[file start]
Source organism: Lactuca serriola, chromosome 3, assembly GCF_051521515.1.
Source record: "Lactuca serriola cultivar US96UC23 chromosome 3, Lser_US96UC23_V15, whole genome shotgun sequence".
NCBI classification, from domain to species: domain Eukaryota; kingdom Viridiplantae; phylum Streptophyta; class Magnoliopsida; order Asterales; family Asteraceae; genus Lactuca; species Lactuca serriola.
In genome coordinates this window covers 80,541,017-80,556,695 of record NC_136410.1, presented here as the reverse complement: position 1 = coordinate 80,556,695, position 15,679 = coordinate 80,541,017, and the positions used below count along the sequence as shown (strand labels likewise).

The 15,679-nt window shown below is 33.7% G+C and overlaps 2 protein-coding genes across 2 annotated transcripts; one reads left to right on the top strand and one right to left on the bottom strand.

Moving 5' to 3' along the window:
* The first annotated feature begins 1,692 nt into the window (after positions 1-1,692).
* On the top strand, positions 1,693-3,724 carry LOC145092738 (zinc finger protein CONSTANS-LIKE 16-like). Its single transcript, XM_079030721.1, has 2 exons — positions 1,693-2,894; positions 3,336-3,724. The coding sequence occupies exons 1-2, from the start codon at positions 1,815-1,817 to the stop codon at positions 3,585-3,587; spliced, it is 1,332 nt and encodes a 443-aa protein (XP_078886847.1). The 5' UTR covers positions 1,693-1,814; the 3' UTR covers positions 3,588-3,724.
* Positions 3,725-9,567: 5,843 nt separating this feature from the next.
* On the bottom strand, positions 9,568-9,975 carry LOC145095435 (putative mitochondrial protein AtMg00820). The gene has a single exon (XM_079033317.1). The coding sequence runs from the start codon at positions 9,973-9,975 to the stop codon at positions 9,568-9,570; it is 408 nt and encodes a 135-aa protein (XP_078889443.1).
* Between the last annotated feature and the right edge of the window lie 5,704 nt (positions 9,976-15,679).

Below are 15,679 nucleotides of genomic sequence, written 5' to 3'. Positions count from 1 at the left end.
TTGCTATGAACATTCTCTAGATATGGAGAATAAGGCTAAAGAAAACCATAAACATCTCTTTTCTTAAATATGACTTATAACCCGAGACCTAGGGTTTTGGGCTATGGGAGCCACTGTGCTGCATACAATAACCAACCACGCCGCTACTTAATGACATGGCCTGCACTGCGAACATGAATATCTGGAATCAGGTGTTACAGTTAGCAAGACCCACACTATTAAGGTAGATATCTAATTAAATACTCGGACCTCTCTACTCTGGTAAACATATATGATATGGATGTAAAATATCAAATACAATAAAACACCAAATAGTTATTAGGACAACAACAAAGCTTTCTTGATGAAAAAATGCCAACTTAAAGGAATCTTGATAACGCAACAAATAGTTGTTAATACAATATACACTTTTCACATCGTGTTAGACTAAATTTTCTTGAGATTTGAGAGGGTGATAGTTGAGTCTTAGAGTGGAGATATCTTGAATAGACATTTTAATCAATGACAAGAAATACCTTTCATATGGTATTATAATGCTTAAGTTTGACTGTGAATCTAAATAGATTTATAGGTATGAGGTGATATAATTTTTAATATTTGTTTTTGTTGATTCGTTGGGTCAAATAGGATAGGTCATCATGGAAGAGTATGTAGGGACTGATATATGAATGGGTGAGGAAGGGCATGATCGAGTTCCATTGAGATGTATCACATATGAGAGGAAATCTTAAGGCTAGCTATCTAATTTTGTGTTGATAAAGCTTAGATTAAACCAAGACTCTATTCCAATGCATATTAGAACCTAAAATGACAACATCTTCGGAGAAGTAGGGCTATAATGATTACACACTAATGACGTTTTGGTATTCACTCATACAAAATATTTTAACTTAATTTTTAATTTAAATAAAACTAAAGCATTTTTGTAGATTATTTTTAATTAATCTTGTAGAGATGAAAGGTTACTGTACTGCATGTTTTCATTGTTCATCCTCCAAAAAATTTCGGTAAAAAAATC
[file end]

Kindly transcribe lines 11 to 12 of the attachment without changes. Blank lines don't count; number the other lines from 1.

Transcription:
* Between the last annotated feature and the right edge of the window lie 5,704 nt (positions 9,976-15,679).

Below are 15,679 nucleotides of genomic sequence, written 5' to 3'. Positions count from 1 at the left end.